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OXONIA Distinguished Speaker Events in
Michaelmas Term 2004


Towards a New Aid Architecture
The Panelists:

Mr. Masood Ahmed (DFID)
Mr. Robert Guest (The Economist)
Dr. Domenico Lombardi (OXONIA)

Chair: Dr. Ngaire Woods (OXONIA and Oxford University)

Date: Friday 26 November 2004

Venue: Lecture Room 2, St. Cross Building, St .Cross Road.
The St. Cross Building is located on the corner of St Cross Road / Manor Road, right behind (north to) the Department of Economics Building

Time: 4:30 pm

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 OXONIA was delighted to welcome as guest speakers Masood Ahmed, Director of Policy at the UK’s Department for International Development, and Robert Guest, Africa Editor of the The Economist magazine. They were joined on the panel by Domenico Lombardi, President of OXONIA. Ngaire Woods, member of OXONIA’s Academic and Policy Board, chaired the meeting.
All participants agreed that there is significant scope for improving the current architecture for the delivery of aid to low income countries (LICs). In particular, donors should find ways to reduce the burden on the administrations of recipient countries by harmonising their practices, procedures and delivery mechanisms. Providing more development assistance (DA) in the form of budgetary support and/or debt relief would help and would also reduce the scope for donor micro-management. While the speakers agreed that robust institutions and good policy were critical to successful DA, there were no ready answers as to how to tackle poverty in those countries without a strong policy environment. The role of the IMF in LICs came under particular scrutiny. Should it have a “maximalist” role of providing dedicated medium to long-term lending alongside policy advice; a mid-way role of providing surveillance and advice only; or should it get out of LICs altogether?
 Masood Ahmed
 Masood Ahmed opened the meeting, setting out his views of why this was a good time to improve the existing aid architecture and of the five measures that could be taken to improve the delivery of DA.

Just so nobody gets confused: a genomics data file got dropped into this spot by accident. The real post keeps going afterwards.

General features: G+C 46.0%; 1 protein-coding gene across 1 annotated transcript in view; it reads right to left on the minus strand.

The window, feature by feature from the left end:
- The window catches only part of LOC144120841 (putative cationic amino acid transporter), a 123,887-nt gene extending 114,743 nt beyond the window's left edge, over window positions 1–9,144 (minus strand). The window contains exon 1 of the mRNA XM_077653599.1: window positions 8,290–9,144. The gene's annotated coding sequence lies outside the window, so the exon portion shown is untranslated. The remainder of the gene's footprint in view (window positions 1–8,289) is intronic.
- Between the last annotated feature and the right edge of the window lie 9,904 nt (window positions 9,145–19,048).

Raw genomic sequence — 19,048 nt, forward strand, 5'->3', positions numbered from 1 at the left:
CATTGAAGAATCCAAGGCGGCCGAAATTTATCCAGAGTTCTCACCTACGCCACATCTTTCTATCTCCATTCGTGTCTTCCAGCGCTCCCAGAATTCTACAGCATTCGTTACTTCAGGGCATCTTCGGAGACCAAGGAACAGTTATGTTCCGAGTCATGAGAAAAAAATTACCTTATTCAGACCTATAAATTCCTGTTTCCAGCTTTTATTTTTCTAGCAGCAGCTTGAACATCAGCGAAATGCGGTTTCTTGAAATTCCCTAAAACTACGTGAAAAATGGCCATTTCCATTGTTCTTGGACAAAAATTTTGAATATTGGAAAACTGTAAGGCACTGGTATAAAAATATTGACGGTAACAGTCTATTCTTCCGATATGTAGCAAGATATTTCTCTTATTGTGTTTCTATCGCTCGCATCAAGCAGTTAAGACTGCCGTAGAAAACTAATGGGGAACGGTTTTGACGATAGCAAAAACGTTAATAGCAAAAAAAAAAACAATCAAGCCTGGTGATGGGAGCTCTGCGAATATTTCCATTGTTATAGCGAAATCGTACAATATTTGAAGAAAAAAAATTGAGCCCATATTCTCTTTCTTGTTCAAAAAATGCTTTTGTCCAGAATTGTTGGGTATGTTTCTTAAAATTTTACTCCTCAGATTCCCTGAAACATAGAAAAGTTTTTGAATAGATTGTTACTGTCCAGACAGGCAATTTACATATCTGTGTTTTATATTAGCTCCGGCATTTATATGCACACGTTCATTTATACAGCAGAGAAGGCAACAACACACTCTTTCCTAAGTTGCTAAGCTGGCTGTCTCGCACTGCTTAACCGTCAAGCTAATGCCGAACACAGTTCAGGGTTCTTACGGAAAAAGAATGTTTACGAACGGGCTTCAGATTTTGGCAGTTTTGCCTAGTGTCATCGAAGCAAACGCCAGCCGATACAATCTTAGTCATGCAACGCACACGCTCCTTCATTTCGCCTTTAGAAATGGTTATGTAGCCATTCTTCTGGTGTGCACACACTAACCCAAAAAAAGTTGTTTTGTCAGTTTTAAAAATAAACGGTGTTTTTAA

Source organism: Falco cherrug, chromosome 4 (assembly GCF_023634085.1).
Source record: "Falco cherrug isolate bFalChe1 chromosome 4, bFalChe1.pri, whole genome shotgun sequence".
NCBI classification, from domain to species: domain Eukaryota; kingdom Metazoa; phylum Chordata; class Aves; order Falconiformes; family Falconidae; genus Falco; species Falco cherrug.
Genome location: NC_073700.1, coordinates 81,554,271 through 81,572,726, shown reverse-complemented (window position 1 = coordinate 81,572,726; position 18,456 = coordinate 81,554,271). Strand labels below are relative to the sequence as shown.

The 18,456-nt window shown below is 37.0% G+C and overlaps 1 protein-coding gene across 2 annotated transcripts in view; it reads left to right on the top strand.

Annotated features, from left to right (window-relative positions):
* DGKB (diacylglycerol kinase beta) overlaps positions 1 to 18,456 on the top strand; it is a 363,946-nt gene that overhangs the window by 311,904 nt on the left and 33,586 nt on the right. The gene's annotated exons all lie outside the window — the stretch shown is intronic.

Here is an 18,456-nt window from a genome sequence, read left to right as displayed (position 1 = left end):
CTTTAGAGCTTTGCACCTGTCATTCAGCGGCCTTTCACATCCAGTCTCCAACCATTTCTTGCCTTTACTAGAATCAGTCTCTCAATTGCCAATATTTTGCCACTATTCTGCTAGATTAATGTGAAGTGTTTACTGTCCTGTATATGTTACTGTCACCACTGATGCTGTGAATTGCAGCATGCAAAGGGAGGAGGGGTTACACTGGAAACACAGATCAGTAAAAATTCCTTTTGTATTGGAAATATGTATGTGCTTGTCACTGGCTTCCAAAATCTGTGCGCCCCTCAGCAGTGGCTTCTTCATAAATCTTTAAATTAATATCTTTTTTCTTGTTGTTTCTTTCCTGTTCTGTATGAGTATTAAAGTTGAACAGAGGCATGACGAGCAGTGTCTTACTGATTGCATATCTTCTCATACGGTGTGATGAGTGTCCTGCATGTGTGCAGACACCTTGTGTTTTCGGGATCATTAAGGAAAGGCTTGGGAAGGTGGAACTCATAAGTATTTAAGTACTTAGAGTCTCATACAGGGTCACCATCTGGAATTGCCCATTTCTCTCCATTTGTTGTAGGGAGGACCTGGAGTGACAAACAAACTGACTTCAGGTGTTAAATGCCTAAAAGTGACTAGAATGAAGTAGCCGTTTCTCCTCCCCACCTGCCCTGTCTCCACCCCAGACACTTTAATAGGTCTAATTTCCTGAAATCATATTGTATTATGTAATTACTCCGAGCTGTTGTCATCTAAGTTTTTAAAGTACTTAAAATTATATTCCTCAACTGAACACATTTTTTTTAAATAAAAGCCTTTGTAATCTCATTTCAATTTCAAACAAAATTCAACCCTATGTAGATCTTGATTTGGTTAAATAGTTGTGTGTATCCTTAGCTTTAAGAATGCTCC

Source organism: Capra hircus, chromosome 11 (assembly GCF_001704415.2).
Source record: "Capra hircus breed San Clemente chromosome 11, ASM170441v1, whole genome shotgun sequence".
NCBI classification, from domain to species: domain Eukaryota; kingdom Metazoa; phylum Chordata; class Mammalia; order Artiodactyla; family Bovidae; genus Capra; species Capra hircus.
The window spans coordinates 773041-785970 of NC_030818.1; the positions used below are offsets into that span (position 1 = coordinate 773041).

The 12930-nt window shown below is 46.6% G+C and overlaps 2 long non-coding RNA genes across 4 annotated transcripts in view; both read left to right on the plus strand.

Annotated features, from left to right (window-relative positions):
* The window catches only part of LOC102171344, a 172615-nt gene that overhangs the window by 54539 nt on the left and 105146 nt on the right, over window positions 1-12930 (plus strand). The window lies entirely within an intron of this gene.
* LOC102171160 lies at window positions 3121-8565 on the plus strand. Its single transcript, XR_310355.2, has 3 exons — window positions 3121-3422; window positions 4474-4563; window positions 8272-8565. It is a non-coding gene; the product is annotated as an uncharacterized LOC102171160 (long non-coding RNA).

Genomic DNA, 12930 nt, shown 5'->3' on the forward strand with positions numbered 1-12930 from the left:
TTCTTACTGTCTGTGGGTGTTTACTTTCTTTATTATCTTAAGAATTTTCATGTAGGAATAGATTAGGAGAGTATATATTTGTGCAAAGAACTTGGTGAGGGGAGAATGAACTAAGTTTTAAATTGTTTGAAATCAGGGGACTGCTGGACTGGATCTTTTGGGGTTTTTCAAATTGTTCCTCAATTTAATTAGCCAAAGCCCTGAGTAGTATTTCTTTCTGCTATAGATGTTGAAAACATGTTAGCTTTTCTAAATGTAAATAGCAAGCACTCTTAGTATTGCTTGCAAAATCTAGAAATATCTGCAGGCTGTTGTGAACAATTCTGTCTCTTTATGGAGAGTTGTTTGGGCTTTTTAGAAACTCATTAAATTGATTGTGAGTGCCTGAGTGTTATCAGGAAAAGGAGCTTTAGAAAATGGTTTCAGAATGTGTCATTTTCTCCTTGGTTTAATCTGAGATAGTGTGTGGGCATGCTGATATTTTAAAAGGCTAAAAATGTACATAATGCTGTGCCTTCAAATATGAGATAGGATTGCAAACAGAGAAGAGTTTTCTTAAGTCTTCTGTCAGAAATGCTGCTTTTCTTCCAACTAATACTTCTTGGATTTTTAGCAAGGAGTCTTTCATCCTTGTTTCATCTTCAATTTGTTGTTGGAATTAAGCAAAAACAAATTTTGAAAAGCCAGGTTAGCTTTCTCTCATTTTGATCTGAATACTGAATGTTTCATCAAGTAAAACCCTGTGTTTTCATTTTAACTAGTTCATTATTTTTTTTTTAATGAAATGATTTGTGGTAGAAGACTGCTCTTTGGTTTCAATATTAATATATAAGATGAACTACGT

Ahmed noted that, although there had been some adaptation, the architecture for the provision of DA had not changed fundamentally in the last fifty years. He nevertheless observed five reasons that reform of this architecture was now particularly timely. Firstly, the volume of aid is projected to increase by at least 30% in the next ten years. Secondly, there have been progressive changes in the purposes to which aid is put with donors increasingly willing to fund recurrent expenditures. This raises questions of predictability and the duration of donor commitments. Thirdly, and partly in response to the MDGs, donors are increasingly moving to a results-focus and away from an inputs-focus. Fourthly, there is an increasingly large mismatch between the requirement of multiple donors for dialogue and the capacity of the recipient to engage in such dialogue. Finally, the distribution of current aid is not systematic or organised in a rational way, leading to vast differences in the volumes of aid flowing to objectively similar countries.
Ahmed went on to point to five tangible, achievable changes that would have a real and tangible effect on improving DA. Firstly, reforming governments in poor countries should be given more space to drive their own policy agenda and set their own terms for their relationship with donors. This would require limited conditionality, strengthened budget systems in these countries and an end to micro-management by donors.
Secondly, new ways must be devised of working with those governments who are not leading performers. The model whereby international donors support reforming governments and therefore create incentives for other to improve their performance was not delivering. In many states, it took a long time to adapt to such incentives and 40% of the world’s poor live in poorly governed states. The new security imperative was making foreign policy makers increasingly concerned about global inequality, but when they asked development practitioners what to do about poverty in poorly governed states, they did not have an answer.
 Thirdly, there was a major challenge and opportunity in managing the entry of the new EU member states into the international donor community. From a position of giving very little, if any, ODA, they would be required by EU regulation to give 0.3% of GNP. The challenge was to ensure this was given in effective ways and channelled through existing mechanisms and not through further, new agencies (although the current EU members stood to be accused of hypocrisy if they pushed this line too hard). Fourthly, there was a pressing need for the reform of humanitarian aid. It had major problems of inconsistency, delays and coordination between multiple agencies. The current political momentum to overcome these difficulties needed to be harnessed to improve coordination under UN control.